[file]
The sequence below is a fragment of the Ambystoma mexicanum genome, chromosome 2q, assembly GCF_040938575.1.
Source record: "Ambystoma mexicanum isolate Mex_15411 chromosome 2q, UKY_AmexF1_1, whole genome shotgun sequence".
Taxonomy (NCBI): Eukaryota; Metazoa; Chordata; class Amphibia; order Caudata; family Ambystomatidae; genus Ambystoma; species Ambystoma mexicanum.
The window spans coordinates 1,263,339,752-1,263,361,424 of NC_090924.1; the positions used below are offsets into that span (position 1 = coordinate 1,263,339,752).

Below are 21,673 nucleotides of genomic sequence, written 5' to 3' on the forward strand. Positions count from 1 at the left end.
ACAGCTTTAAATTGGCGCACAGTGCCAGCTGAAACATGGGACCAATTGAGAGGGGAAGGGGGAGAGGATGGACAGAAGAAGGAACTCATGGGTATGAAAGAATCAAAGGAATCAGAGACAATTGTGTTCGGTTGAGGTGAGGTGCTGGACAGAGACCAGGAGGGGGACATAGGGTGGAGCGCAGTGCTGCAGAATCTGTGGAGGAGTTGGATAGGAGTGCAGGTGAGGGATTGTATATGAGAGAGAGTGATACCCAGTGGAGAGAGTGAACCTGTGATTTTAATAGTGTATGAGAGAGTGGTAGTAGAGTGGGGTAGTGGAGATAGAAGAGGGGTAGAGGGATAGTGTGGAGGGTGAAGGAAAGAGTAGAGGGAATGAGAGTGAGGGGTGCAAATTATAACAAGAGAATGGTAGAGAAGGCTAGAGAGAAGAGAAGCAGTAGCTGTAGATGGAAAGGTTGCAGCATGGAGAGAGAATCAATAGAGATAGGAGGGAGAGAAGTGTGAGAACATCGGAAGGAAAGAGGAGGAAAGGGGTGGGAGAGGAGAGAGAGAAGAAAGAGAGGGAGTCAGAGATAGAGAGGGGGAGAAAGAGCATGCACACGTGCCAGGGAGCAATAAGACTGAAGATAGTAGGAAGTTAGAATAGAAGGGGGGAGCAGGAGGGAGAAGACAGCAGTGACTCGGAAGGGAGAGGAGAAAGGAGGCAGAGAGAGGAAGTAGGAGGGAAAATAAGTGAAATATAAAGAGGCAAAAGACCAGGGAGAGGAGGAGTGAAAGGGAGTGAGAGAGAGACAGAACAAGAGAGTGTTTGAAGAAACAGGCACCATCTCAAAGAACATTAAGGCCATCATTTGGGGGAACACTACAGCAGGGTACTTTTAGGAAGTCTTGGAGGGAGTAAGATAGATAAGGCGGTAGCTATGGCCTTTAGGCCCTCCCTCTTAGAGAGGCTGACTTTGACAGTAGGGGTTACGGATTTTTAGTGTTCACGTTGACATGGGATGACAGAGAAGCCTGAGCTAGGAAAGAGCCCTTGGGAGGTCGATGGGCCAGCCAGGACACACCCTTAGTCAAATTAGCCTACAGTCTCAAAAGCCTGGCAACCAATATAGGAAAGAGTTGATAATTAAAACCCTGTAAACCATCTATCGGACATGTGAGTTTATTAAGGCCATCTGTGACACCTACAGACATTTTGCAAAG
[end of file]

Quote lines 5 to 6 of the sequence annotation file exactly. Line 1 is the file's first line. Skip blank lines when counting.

Below are 21,673 nucleotides of genomic sequence, written 5' to 3' on the forward strand. Positions count from 1 at the left end.
ACAGCTTTAAATTGGCGCACAGTGCCAGCTGAAACATGGGACCAATTGAGAGGGGAAGGGGGAGAGGATGGACAGAAGAAGGAACTCATGGGTATGAAAGAATCAAAGGAATCAGAGACAATTGTGTTCGGTTGAGGTGAGGTGCTGGACAGAGACCAGGAGGGGGACATAGGGTGGAGCGCAGTGCTGCAGAATCTGTGGAGGAGTTGGATAGGAGTGCAGGTGAGGGATTGTATATGAGAGAGAGTGATACCCAGTGGAGAGAGTGAACCTGTGATTTTAATAGTGTATGAGAGAGTGGTAGTAGAGTGGGGTAGTGGAGATAGAAGAGGGGTAGAGGGATAGTGTGGAGGGTGAAGGAAAGAGTAGAGGGAATGAGAGTGAGGGGTGCAAATTATAACAAGAGAATGGTAGAGAAGGCTAGAGAGAAGAGAAGCAGTAGCTGTAGATGGAAAGGTTGCAGCATGGAGAGAGAATCAATAGAGATAGGAGGGAGAGAAGTGTGAGAACATCGGAAGGAAAGAGGAGGAAAGGGGTGGGAGAGGAGAGAGAGAAGAAAGAGAGGGAGTCAGAGATAGAGAGGGGGAGAAAGAGCATGCACACGTGCCAGGGAGCAATAAGACTGAAGATAGTAGGAAGTTAGAATAGAAGGGGGGAGCAGGAGGGAGAAGACAGCAGTGACTCGGAAGGGAGAGGAGAAAGGAGGCAGAGAGAGGAAGTAGGAGGGAAAATAAGTGAAATATAAAGAGGCAAAAGACCAGGGAGAGGAGGAGTGAAAGGGAGTGAGAGAGAGACAGAACAAGAGAGTGTTTGAAGAAACAGGCACCATCTCAAAGAACATTAAGGCCATCATTTGGGGGAACACTACAGCAGGGTACTTTTAGGAAGTCTTGGAGGGAGTAAGATAGATAAGGCGGTAGCTATGGCCTTTAGGCCCTCCCTCTTAGAGAGGCTGACTTTGACAGTAGGGGTTACGGATTTTTAGTGTTCACGTTGACATGGGATGACAGAGAAGCCTGAGCTAGGAAAGAGCCCTTGGGAGGTCGATGGGCCAGCCAGGACACACCCTTAGTCAAATTAGCCTACAGTCTCAAAAGCCTGGCAACCAATATAGGAAAGAGTTGATAATTAAAACCCTGTAAACCATCTATCGGACATGTGAGTTTATTAAGGCCATCTGTGACACCTACAGACATTTTGCAAAG